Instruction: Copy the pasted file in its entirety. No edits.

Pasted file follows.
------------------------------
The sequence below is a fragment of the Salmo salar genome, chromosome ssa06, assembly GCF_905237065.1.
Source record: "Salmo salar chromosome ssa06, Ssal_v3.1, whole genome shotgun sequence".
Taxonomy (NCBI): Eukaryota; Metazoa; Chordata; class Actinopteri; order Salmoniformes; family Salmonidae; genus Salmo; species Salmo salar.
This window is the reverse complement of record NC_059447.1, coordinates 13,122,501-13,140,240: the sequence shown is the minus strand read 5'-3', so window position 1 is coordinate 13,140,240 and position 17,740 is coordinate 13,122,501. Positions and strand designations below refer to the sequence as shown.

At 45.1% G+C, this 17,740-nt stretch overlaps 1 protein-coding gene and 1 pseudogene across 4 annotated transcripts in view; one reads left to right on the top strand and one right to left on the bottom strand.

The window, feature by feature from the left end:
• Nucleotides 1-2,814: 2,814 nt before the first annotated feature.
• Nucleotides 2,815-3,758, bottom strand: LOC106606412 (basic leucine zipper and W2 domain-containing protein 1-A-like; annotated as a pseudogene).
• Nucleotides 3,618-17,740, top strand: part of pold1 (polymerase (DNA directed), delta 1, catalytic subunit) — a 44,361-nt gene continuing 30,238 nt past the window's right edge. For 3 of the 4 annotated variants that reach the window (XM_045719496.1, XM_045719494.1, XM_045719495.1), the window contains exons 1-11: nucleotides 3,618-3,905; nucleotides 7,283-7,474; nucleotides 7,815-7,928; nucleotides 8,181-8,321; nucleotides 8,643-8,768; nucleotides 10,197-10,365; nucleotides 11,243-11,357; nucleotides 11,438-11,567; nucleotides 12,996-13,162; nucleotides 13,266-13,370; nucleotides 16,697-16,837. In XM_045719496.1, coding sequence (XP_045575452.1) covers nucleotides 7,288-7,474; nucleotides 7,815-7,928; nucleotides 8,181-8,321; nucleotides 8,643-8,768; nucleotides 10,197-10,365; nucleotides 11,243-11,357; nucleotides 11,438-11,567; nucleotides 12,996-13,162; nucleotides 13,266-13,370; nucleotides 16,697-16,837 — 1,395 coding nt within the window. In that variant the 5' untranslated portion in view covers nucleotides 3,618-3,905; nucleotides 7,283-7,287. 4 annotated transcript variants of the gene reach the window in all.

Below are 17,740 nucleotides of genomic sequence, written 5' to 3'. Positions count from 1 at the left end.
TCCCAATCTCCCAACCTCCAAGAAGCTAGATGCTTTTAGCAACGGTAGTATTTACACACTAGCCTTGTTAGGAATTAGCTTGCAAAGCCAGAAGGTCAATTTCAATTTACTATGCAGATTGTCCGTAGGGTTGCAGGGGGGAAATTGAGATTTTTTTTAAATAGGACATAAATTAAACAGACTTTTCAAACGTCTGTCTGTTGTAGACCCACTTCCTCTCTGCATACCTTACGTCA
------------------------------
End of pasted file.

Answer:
The sequence below is a fragment of the Salmo salar genome, chromosome ssa06, assembly GCF_905237065.1.
Source record: "Salmo salar chromosome ssa06, Ssal_v3.1, whole genome shotgun sequence".
Taxonomy (NCBI): Eukaryota; Metazoa; Chordata; class Actinopteri; order Salmoniformes; family Salmonidae; genus Salmo; species Salmo salar.
This window is the reverse complement of record NC_059447.1, coordinates 13,122,501-13,140,240: the sequence shown is the minus strand read 5'-3', so window position 1 is coordinate 13,140,240 and position 17,740 is coordinate 13,122,501. Positions and strand designations below refer to the sequence as shown.

At 45.1% G+C, this 17,740-nt stretch overlaps 1 protein-coding gene and 1 pseudogene across 4 annotated transcripts in view; one reads left to right on the top strand and one right to left on the bottom strand.

The window, feature by feature from the left end:
• Nucleotides 1-2,814: 2,814 nt before the first annotated feature.
• Nucleotides 2,815-3,758, bottom strand: LOC106606412 (basic leucine zipper and W2 domain-containing protein 1-A-like; annotated as a pseudogene).
• Nucleotides 3,618-17,740, top strand: part of pold1 (polymerase (DNA directed), delta 1, catalytic subunit) — a 44,361-nt gene continuing 30,238 nt past the window's right edge. For 3 of the 4 annotated variants that reach the window (XM_045719496.1, XM_045719494.1, XM_045719495.1), the window contains exons 1-11: nucleotides 3,618-3,905; nucleotides 7,283-7,474; nucleotides 7,815-7,928; nucleotides 8,181-8,321; nucleotides 8,643-8,768; nucleotides 10,197-10,365; nucleotides 11,243-11,357; nucleotides 11,438-11,567; nucleotides 12,996-13,162; nucleotides 13,266-13,370; nucleotides 16,697-16,837. In XM_045719496.1, coding sequence (XP_045575452.1) covers nucleotides 7,288-7,474; nucleotides 7,815-7,928; nucleotides 8,181-8,321; nucleotides 8,643-8,768; nucleotides 10,197-10,365; nucleotides 11,243-11,357; nucleotides 11,438-11,567; nucleotides 12,996-13,162; nucleotides 13,266-13,370; nucleotides 16,697-16,837 — 1,395 coding nt within the window. In that variant the 5' untranslated portion in view covers nucleotides 3,618-3,905; nucleotides 7,283-7,287. 4 annotated transcript variants of the gene reach the window in all.

Below are 17,740 nucleotides of genomic sequence, written 5' to 3'. Positions count from 1 at the left end.
TCCCAATCTCCCAACCTCCAAGAAGCTAGATGCTTTTAGCAACGGTAGTATTTACACACTAGCCTTGTTAGGAATTAGCTTGCAAAGCCAGAAGGTCAATTTCAATTTACTATGCAGATTGTCCGTAGGGTTGCAGGGGGGAAATTGAGATTTTTTTTAAATAGGACATAAATTAAACAGACTTTTCAAACGTCTGTCTGTTGTAGACCCACTTCCTCTCTGCATACCTTACGTCA